Earlier this year, I used junkyard parts to build up a rusty $600 Jeep Cherokee, which I then took off-roading at the Easter Jeep Safari. That Jeep kicked butt, outclassing much newer rigs, but now I’ve got a new off-road project, and it’s even rustier than the last. Much rustier. And older. In fact, I think I may have gone overboard with this one.

A few weeks ago, while conducting my daily Craigslist ritual of searching for sweet old Jeeps when I really should be working (sorry, Patrick), I came across an ad for a 1948 Willys CJ-2A. After feasting my eyes on a picture of the glorious vehicle and its epic camouflage paint job, I immediately had one of my Jeep blackouts.

This isn’t the first time I’ve had one of these episodes—it happened when I bought my J10, too. A Jeep blackout is what happens when I first feast my eyes upon a lustworthy Jeep on Craigslist, lose consciousness for a couple days, then “come to” later with a title in my hand and a junky old Jeep in tow on a flatbed.

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This sickness is a blessing and a curse. On one hand, I have to spend two or three days in a trance, where all I can remember is darkness with a little rainbow-colored Willys bouncing around a square, annoyingly never getting stuck in a corner—like an old Windows 98 screensaver.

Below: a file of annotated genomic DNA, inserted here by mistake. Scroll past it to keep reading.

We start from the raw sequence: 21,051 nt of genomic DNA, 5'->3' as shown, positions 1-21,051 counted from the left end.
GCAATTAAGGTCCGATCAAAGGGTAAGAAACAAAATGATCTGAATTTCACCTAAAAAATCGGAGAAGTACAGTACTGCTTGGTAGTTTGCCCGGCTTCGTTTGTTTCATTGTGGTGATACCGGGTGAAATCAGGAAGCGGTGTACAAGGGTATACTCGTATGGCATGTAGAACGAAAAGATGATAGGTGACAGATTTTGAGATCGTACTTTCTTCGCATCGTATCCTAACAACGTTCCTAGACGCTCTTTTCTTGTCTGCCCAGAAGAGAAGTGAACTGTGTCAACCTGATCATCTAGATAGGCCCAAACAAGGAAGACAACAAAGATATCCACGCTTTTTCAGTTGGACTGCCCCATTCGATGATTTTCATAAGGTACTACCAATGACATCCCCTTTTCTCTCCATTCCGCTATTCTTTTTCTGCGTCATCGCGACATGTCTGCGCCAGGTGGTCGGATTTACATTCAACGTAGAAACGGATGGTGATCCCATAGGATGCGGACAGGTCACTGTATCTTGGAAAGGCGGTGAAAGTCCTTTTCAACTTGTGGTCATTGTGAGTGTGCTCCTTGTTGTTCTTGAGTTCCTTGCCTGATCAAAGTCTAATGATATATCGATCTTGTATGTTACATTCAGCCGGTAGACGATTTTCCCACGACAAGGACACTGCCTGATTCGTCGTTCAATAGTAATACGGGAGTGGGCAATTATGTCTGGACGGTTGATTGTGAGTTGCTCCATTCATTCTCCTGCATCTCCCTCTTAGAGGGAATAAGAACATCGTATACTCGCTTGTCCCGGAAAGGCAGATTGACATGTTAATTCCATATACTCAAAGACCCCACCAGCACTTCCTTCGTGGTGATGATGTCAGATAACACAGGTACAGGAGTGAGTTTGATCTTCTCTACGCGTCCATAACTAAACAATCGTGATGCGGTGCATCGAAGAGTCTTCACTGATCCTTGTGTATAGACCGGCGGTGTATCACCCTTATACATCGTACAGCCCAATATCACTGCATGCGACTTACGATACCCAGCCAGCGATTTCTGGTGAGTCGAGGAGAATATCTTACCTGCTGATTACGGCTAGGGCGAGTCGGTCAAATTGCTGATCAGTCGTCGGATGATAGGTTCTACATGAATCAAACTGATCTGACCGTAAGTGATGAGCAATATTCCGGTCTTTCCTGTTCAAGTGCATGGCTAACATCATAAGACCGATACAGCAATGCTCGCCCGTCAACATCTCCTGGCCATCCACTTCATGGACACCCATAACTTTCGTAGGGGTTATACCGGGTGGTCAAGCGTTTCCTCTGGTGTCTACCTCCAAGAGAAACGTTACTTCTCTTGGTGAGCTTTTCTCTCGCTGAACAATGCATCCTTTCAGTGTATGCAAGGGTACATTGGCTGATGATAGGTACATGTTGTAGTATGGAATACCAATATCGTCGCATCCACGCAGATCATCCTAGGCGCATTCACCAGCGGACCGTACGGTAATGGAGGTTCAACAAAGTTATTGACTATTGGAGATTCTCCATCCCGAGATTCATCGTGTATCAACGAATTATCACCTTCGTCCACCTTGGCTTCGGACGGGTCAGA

On the other hand, I have an excuse when friends ask me “Dude, you bought a fifth Jeep? Are you insane?” I just reply: “Hey, I don’t know what happened. I just woke up, and here it was!”

This is the picture from the Craigslist ad. The ad read: “Here you go jeep guys. It’s all there. Body has been patched and it has not ran in years. Was running when parked. Restore, parts or customize. Clean title. Tires were purchased new when parked”

Now that a few weeks have gone by, my memory has started to return, and here’s what I remember.

Picking Up The CJ

About a month ago, I called up my friend Brandon, who is an expert on CJ-2As, and asked him to come along to check out an old farm Jeep.

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We hopped into Project Swiss Cheese—now my daily driver—drove to the boondocks, and arrived at the address, which was a large plot of farmland. Greeting us were a handful of jacked, bearded young 20-something farmers; some wore overalls, some were shirtless, but all were really friendly.

After exchanging pleasantries, they guided Brandon and me into an eerily dark and quiet barn. We walked blindly along the creaking, straw-laden wood floor, navigating our way using only the thin rays of light that crept through the gaps in the boarded walls.

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For a split second, we wondered if these young men were going to harvest our organs, or if there was actually a Jeep for sale somewhere in this barn. But then one of the guys opened the barn door, and the heavens shone light upon a wonderful quirky little CJ.

I immediately fell in love.

Brandon and I looked the Jeep over as best we could—it was still a bit dark—but we eventually decided that because the CJ had a solid enough frame and a complete powertrain, it was worth about $1,400.

That’s what I offered the owner the following day. He accepted, and that evening, a friend and I returned with a flatbed to pick up my first flat-fender Jeep.